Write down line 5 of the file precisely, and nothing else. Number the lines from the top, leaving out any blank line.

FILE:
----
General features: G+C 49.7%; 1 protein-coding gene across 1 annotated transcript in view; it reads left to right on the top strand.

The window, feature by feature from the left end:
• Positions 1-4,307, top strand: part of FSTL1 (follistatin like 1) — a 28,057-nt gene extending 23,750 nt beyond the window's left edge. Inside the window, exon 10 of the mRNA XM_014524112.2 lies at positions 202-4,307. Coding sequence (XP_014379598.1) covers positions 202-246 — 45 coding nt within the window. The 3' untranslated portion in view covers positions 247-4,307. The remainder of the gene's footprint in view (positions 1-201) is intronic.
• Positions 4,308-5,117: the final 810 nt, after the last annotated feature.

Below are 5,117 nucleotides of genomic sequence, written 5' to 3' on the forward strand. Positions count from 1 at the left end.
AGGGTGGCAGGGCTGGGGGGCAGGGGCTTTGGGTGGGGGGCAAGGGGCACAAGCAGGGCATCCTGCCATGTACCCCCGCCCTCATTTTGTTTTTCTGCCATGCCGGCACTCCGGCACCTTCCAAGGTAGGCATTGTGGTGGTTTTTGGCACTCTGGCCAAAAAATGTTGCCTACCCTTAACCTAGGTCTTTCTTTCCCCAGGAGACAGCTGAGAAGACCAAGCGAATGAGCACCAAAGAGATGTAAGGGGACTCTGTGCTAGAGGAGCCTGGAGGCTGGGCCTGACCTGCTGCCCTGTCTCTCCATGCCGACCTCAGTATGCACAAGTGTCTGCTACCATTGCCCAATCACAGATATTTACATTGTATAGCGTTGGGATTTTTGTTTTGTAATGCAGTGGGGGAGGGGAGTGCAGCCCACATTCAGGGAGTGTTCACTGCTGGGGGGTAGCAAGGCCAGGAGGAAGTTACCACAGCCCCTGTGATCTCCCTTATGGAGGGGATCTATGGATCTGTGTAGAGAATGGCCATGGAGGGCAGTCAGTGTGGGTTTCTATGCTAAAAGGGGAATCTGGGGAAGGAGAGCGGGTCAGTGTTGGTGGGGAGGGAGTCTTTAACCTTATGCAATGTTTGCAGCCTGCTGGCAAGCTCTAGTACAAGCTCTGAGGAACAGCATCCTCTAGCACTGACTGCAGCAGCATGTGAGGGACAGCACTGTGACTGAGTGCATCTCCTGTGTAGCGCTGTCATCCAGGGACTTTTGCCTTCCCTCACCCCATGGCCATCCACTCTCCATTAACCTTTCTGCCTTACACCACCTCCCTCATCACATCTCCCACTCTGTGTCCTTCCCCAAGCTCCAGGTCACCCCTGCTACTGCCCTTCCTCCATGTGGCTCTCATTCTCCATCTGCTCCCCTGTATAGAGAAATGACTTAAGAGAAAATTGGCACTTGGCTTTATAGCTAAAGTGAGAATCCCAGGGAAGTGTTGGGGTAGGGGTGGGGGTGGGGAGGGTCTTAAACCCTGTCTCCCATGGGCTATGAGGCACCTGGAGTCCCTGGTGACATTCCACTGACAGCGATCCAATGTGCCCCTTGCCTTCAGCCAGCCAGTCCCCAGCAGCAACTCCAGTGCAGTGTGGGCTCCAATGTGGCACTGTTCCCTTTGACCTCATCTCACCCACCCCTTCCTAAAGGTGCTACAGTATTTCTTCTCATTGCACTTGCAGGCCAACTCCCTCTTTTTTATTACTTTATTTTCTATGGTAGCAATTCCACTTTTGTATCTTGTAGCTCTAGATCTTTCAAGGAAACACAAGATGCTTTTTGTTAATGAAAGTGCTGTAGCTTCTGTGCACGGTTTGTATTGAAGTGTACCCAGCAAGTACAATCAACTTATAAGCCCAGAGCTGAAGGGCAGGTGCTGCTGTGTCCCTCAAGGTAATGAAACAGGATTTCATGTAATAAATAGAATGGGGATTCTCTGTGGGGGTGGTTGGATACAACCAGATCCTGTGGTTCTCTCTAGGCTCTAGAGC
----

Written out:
Below are 5,117 nucleotides of genomic sequence, written 5' to 3' on the forward strand. Positions count from 1 at the left end.